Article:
An interesting introduction to literary Darwinism, from LiveScience.com:
Carroll hypothesized that modern readers would
gravitate toward protagonists who displayed pro-social tendencies or promoted
group cooperation — similar to how ancestral human hunter-gatherers valued such
He joined forces with another Literary Darwinist, Jonathan
Gottschall, as well as two evolutionary psychologists on the study. Their
online survey asked respondents to identify characters from classic 19th
century British novels as protagonists, antagonists, or minor characters, and
to rate character traits and emotional responses based on a psychological model
As predicted, people rated protagonists as displaying
cooperative behavior that produced feel-good, positive responses from readers.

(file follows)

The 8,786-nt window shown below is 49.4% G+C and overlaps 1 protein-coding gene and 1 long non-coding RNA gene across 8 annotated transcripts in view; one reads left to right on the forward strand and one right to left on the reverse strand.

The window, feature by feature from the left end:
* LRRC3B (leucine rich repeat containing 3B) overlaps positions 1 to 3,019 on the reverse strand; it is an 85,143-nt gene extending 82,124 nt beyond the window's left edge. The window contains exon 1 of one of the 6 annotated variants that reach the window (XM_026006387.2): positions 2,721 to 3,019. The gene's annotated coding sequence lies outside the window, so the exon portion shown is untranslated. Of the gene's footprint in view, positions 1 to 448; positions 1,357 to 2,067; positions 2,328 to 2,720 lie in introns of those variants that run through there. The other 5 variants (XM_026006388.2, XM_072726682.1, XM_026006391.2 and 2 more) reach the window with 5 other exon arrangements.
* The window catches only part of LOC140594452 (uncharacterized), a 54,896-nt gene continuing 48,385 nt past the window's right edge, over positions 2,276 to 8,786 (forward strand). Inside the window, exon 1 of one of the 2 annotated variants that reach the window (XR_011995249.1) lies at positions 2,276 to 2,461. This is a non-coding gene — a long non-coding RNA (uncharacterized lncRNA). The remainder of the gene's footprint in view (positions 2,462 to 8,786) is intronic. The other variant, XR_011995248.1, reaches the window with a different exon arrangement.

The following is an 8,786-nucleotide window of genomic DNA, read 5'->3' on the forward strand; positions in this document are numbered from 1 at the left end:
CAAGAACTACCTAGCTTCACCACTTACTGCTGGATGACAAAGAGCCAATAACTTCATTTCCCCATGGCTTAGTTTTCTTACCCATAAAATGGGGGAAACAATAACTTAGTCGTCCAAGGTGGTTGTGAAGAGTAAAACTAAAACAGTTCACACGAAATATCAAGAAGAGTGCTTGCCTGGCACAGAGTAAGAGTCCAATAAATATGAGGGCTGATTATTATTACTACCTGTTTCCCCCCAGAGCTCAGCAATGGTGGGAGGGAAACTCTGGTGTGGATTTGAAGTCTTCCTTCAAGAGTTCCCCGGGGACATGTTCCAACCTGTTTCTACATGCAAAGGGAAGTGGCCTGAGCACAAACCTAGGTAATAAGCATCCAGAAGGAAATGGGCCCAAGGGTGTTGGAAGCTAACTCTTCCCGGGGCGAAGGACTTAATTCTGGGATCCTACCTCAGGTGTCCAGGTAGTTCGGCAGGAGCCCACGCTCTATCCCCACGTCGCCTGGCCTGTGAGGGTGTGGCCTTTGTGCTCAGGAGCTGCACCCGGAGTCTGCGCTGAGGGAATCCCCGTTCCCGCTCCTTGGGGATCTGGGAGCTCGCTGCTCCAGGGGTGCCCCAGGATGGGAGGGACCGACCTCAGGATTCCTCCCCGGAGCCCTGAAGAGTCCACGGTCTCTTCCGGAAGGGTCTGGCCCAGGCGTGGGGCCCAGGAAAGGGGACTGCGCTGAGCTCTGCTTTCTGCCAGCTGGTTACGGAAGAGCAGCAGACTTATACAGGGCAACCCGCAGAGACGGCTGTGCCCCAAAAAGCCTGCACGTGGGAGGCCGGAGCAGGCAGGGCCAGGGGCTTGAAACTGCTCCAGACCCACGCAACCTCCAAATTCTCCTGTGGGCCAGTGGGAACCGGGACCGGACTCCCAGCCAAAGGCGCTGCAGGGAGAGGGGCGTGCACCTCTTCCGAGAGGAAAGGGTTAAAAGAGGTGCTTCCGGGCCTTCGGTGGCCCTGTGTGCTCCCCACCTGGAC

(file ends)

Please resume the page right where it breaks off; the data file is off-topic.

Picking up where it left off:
They rated antagonists as being motivated by desire for social dominance, which
drew negative emotional responses.
The study also found strong agreement among respondents
rating character traits, even if just two people responded regarding a certain
character. “Pride and Prejudice” had no lack of responses — 81 people
showed a familiarity with heroine Elizabeth Bennett that might have made the
Austen protagonist blush.